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    Building, troubleshooting and testing of these amplifiers should only be
    performed by someone who is thoroughly familiar with
    the safety precautions around high voltages.

EAR834p clone with hum. Would appreciate some help

Aweloi - One addition: the earthing of this board has a flaw, and what I did was disconnect one layer of the earth circuit feom the other channel. I know it can’t be the source of a big hum, but I do not have the link here. However I showed a picture of where I cut a trace , on the Lencoheaven.
I see you have with a lot of dilligence made a metal chassis.
An alternative is thin copper or alu foil that can be glued to the wood . .
Hi. Tin aluminum plate as you used are good for RF shielding, but won’t do anything for line AC signal 50-60hz. You need much beefier alu shielding to be effective at AC line frequency, probably at least 1/4 inch thickness, read this from John Curl years ago.
for effective shielding you need steel or mu-metal. An other thing you can try is to rotate your power transformer, had to fine tuned my toroid transformer for the lowest noise in one of my tube preamp, even if the transfo had shield.

As some other said this big switch to select the inputs is a very bad idea on a phono preamp, by the look at it is a main power on switch. You’ll need at least a low signal relay to switch these very low signal inputs. Your large switch can also degrade the sound.

By using the Step up transformer on the highest gain setting may also contribute to your noise. With the preamp gain, the lowest setting on your step up transformer is probably more than adequate. past a certain gain from the phono section, it is better to increase the preamp volume, than to boost the phono gain too much, because the phono gain will also amplify the noise, which won’t be an issue if you rather amplify the phono output with the preamp.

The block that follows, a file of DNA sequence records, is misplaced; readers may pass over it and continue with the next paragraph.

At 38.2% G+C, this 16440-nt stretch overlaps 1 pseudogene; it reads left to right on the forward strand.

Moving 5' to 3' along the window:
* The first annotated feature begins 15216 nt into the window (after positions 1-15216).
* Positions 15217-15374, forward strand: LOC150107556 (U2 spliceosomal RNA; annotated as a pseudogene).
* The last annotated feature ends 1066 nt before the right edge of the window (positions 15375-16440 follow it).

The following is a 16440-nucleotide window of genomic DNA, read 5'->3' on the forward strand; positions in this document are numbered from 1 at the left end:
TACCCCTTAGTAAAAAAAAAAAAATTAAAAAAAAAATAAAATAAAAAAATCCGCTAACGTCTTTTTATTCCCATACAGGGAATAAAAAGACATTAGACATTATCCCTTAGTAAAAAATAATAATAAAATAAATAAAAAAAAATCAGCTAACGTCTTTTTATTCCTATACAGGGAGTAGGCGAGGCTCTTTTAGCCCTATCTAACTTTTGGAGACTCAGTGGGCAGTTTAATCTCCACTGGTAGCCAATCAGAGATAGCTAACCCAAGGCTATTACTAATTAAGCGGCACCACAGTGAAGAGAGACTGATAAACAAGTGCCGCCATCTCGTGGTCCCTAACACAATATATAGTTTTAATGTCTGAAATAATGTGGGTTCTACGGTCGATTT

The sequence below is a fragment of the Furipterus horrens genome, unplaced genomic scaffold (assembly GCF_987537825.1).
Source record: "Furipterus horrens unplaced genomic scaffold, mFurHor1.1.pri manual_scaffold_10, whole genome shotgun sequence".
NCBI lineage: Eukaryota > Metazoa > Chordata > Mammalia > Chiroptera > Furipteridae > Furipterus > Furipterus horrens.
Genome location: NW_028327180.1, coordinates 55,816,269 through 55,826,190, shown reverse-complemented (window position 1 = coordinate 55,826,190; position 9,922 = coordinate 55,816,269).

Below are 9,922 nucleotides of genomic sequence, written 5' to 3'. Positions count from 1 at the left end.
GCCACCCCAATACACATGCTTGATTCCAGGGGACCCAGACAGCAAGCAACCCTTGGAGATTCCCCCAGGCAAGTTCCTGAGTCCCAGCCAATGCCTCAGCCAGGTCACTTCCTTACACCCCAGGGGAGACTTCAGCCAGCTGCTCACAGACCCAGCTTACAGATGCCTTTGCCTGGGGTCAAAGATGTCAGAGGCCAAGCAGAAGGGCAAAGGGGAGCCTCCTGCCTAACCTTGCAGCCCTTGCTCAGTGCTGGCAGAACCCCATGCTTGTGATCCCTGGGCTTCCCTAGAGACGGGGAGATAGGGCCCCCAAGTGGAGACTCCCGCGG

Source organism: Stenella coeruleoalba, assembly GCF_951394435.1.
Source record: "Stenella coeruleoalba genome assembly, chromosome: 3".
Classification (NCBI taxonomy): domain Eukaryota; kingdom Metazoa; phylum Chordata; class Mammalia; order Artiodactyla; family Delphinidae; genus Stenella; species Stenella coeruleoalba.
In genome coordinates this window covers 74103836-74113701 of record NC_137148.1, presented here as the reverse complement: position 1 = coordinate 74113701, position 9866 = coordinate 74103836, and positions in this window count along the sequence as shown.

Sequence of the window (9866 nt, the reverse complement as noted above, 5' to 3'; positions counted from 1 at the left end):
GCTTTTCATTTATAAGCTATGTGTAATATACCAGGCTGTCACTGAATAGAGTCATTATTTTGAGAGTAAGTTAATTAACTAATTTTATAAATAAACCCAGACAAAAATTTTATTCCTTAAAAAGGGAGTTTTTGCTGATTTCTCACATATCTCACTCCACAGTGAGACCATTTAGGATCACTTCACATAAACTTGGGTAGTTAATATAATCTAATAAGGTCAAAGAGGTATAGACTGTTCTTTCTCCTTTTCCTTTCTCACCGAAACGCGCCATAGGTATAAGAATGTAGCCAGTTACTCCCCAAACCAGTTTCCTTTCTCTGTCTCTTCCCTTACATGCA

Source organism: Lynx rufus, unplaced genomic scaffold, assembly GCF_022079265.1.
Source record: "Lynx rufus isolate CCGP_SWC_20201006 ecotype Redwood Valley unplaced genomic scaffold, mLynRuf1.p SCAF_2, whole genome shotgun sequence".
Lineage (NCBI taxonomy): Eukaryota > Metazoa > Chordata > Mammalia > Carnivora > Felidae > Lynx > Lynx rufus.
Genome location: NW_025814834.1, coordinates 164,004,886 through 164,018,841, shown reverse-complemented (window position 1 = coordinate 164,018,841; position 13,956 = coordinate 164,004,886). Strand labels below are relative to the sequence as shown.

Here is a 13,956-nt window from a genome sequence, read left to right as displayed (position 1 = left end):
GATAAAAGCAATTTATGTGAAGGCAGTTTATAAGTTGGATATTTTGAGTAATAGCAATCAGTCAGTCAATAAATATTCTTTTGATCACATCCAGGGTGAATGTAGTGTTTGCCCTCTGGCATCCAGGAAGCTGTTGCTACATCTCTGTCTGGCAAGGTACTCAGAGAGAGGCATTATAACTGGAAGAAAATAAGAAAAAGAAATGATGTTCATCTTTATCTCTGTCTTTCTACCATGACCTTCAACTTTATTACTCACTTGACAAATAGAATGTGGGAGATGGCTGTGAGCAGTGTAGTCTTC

from ‘All about circuits’ forum:

If you are looking for reduction from hum - that is hum caused by local magnetic fields - you need to provide a path for the magnetic fields causing the hum to be shunted around or away from the sensitive circuit that is susceptible to magnetic pickup. To do that effectively the 'shield' needs to be of a material that has high permeability or low reluctance (they are reciprocal like resistance and conductance). The permeability of iron is .25 and the permeabilitu of aluminum is 1.25 x 10>-6. Nearly a million times less able to reduce magnetically induced hum. Bottom line? Aluminum works fairly well on electric fields (RF), but it's very weak about magnetic fields (ac)

So alu is nearly a million time less effective to reduce ac magnetic field than steel…
Even if the separation plate is steel, any mechanical vibrations from the transformers will be heard on the output. This is because they are mounted on the same chassis. Such vibrations are typically at the mains frequency.

This is one of the main reasons I moved over to toroidal transformers (for Phono amps) which could be mounted with some softer rubber insulator. Another option is to build the power supply in a separate box.

The OP can try temporarily re-locating the mains transformer outside the phono box.
Wait a moment.
1) There is a lot of info on hum loops. These are created because there are large 'openings' in the loops that are in the circuit.
- you might very well ahve such loops. Check out the info.
2) you now have an earthed shield on the input and output; but I would advise that the output only has one connection to the main circuit ground, so the shield is left floating at the RCA terminal. I would do the same with the input.
[I have easytalking. I have a power amp in which one channel connected is OK; connect the second one, hum. I understand your frustration :-|)
And turning the transformer 90 degrees (or almost) is not hard; it might just make the magnetic coupling with some circuit loops less. Hopefully less than your threshold.

I agree with Algar and so the next tip is: take a 'conservenblik' (you might naturally understand our word) and push that over the transformer . . .